While walking, we encounter an aerobics class on one of the main squares along the river. It’s a large class, with at least three different teachers and around a hundred people doing the same movements. I am starving, and we are about to settle for some cute Laotian restaurant nearby when my friend notices some tacky lights. It’s not a bar or a party as he hoped but a BBQ street, 10 times better in my opinion.

 

There are maybe around 30 different places to choose from and they all seem to have the same prices. Seafood, skewers of all kinds of meat, mushrooms, vegetables. It’s delicious — and eating great barbecue by the river in the sunset is already worth the stay in Vientiane. Thunder and very heavy rain are the only reasons why we cut our dinner short.

 

The Morning After

 

 

When I get up the sky is clouded, which helps keep the temperature cool but limits me with my Holga camera. I rent a bicycle for 10,000 Kip (around VND25,000). Cycling around is relaxing and easy, nothing is very far and I get a good view of the city.

 

The guys I am with had just visited Myanmar and were ‘templed out’ — but I am not and am more than happy to visit some beautiful and old temples. There is a strange monument, the Patuxai, a victory gate supposed to be a copy of Paris’s Arc de Triomphe. But, with the Laotian touch of mythological statues and decorum, it’s quite different from the French original. Here you can climb up the steps to have a great view over the city.

 

The next thing on my list is the COPE Centre. COPE is an NGO that helps victims of unexploded ordinances (UXO) by providing care and support, largely by way of orthotic and prosthetic devices. The free exhibition is well presented and informative. I get stuck, easily overwhelmed, looking at the hanging display of prosthetic legs and cluster bombs. I forget to take photos and I linger on. When I finally leave I am greeted with heavy rain.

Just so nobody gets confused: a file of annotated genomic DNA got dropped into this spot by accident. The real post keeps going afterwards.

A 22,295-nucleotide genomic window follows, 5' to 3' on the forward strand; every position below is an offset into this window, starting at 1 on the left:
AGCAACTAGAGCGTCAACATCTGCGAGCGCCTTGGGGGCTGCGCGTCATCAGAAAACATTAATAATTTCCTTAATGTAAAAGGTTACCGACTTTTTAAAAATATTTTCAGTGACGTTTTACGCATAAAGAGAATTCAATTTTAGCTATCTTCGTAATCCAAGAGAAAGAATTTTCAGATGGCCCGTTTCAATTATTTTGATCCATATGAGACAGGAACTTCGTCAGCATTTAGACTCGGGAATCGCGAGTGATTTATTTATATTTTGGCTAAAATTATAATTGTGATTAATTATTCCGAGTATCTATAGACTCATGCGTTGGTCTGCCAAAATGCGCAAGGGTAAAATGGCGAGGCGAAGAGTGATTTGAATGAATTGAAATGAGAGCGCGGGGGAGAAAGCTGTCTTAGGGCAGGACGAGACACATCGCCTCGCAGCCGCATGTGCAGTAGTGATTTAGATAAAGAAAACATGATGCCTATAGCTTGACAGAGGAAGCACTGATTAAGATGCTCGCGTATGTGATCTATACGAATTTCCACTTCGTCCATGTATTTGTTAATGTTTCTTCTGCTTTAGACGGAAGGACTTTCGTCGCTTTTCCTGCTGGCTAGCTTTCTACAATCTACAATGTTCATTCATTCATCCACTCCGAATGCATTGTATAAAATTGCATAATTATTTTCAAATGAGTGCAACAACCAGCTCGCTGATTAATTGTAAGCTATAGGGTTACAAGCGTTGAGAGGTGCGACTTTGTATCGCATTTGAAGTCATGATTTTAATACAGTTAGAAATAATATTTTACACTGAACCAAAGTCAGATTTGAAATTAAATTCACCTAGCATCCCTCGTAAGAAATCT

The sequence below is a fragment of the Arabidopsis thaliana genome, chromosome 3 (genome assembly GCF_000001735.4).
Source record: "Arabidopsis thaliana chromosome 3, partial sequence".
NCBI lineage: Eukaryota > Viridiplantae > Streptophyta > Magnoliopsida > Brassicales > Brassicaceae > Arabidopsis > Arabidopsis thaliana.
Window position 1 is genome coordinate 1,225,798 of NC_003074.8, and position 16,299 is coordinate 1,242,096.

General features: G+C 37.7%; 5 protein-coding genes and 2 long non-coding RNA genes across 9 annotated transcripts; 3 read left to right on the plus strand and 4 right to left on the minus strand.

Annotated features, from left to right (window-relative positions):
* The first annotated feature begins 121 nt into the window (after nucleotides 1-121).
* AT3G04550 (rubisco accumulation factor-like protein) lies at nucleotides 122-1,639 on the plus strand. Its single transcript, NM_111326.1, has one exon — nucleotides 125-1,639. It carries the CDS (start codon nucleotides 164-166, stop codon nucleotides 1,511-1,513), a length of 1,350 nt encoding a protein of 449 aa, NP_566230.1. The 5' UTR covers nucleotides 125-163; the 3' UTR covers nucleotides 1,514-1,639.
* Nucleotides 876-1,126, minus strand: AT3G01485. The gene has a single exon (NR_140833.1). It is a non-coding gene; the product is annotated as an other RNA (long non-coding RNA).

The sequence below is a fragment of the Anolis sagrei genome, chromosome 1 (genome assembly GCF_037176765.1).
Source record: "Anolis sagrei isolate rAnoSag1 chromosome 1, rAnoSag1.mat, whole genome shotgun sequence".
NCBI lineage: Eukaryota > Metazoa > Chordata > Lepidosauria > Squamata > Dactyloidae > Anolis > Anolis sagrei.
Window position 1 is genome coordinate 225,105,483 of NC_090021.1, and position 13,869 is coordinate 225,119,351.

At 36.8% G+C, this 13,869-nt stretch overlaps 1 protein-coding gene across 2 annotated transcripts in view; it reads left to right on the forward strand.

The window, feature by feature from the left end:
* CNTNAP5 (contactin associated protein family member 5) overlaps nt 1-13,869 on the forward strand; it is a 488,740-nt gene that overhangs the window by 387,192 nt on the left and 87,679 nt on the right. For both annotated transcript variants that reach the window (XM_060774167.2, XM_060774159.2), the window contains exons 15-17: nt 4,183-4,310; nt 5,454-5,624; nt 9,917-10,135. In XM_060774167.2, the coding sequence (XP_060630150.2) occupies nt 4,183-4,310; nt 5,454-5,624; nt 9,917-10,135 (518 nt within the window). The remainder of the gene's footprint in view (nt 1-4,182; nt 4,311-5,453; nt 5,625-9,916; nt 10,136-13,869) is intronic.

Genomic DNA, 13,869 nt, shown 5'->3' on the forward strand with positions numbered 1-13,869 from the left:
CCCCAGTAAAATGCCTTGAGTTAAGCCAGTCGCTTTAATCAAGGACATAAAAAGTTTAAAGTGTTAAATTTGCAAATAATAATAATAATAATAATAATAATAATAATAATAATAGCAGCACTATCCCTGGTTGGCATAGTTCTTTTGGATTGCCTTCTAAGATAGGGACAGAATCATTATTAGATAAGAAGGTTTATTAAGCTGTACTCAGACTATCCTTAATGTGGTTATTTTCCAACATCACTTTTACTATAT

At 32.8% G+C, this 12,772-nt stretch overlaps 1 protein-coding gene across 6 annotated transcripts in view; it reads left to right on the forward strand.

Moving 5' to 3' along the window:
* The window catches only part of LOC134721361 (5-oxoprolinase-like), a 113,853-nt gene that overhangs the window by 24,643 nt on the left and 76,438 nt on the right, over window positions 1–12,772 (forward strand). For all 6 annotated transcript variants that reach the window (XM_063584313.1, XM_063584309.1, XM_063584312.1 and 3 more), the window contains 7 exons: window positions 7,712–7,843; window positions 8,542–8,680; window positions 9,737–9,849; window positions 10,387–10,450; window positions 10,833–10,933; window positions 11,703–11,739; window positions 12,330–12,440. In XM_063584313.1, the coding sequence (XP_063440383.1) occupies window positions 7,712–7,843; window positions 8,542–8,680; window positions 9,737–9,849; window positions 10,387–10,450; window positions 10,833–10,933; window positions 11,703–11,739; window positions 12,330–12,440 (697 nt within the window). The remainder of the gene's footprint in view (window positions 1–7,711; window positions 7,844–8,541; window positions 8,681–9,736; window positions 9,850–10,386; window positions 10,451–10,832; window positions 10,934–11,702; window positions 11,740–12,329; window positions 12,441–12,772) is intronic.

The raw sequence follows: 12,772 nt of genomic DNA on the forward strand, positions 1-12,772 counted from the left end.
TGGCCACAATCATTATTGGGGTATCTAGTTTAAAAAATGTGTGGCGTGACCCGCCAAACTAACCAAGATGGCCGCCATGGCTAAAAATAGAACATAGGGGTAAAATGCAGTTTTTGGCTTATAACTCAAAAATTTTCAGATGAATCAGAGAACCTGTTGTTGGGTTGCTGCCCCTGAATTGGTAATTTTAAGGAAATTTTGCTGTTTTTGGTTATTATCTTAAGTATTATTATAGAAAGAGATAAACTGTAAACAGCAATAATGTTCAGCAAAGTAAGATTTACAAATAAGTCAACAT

I meet up with the guys, and we have a coffee with a freshly baked French baguette. As a French myself I will vouch for Vientiane’s bakeries. They are just like home.

 

I regret having to leave so soon, this city is relaxing and charming — definitively worth at least a few days after the madness of Vang Vieng or the postcard-like Luang Prabang.

 


 

Getting There

 

If you’re not going to fly — the one-way fare from Hanoi or Ho Chi Minh City to Vietnam is around US$200 (VND4.2 million) — then try coming from Bangkok by train. It’s easy. The overnight train journey to Nong Khai on the border takes 11 to 12 hours. After going through customs, you catch a minibus to travel the last 13km to Vientiane. The price of the final leg is included in the train ticket.

 

Alternatively, you can travel via 24-hour bus journey on a sleeper from Hanoi, for about VND550,000. Buses leave nightly at 7pm from the central bus station. There are also daily buses running to Vientiane from Danang, Hue, Ha Tinh and Vinh.

 

Check seat61.com for train details and trip reports.

Julie Vola

Julie Vola was born and raised in Marseille, South of France. One fine day she decided to quit her job to travel for three months in Vietnam. She arrived in Hanoi… and as happens all too frequently, never left. Now a staff photographer at Word Vietnam, she has also discovered she can write.